An Oklahoma man is unlikely to recover from serious brain injuries he suffered when a private jet he was riding in crashed into homes near a northern Indiana airport and killed the two pilots earlier this year, his attorney said.
Jim Rodgers of Tulsa, Okla., and his son-in-law Chris Evans were passengers when the plane crashed March 17 while coming in for an emergency landing at South Bend Regional Airport. The crash killed former University of Oklahoma quarterback Steve Davis and Tulsa businessman Wes Caves, who were flying the plane.
Rodgers is now bedridden and has trouble speaking, his family's attorney, Fred Stoops, told the South Bend Tribune (http://bit.ly/19Nse6c ).
"It's still highly unlikely he will make a serious recovery and be independent," Stoops said.
Evans is in better shape but has orthopedic injuries, he said.
Rodgers and Evans worked for Caves, whose automotive coating business, Digicut Sales, was an owner the jet. Caves was traveling to northern Indiana from Oklahoma for business, according to a lawsuit the Rodgers and Evans families filed in April.
Stoops said the lawsuit is on hold until the National Transportation Safety Board completes its investigation.
The lawsuit was filed against the manufacturer of the Hawker Beechcraft jet, Digicut Sales and other owners of the plane. It claims they are at fault for its mechanical problems. The families are seeking unspecified damages for physical injury, emotional distress, loss of normal life, medical expenses and lost earnings.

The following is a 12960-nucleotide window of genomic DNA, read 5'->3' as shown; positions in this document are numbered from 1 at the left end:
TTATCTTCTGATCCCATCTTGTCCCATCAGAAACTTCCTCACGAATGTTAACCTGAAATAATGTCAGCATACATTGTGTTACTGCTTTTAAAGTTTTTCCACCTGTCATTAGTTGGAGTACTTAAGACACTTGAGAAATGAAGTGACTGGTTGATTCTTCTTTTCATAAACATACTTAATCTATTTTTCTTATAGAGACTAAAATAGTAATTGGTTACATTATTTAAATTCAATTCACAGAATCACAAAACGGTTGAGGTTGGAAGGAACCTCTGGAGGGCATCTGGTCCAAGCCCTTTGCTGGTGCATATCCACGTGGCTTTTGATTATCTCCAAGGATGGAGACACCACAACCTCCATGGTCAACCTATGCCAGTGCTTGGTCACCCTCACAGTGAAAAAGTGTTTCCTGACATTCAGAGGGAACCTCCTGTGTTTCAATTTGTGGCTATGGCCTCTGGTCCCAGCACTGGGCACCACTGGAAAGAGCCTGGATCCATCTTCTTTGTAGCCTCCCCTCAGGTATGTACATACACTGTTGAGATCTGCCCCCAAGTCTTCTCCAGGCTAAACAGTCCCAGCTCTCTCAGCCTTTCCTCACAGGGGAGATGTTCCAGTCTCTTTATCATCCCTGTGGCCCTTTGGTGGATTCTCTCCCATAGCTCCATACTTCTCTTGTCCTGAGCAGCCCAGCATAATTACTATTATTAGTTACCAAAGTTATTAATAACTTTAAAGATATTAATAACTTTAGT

Beechcraft Corp. and other defendants have denied the lawsuit's claims in court filings.
Rodgers was a firefighter when he was injured, but his health insurance didn't cover injuries suffered when working other jobs, Stoops said. Rodgers' family is able to pay for some of his medical care but not all of it.
"They are totally mortgaging their future in hopes that at some point, they can get it back," Stoops said.
A preliminary NTSB report said one of the pilots radioed to controllers soon before the crash that the plane had lost all power and was barely controllable.
On a second runway approach, the pilot tried to land with only the plane's nose landing gear extended. Witnesses said the plane bounced several times on the runway before it climbed into a right turn, then nose-dived into three homes in a nearby neighborhood.
A woman who lived in one of the houses was hospitalized for three days after the crash.
Davis, who was Oklahoma's starting quarterback as the Sooners won the 1974 and 1975 national championships, was a friend of Caves.
Information from: South Bend Tribune, http://www.southbendtribune.com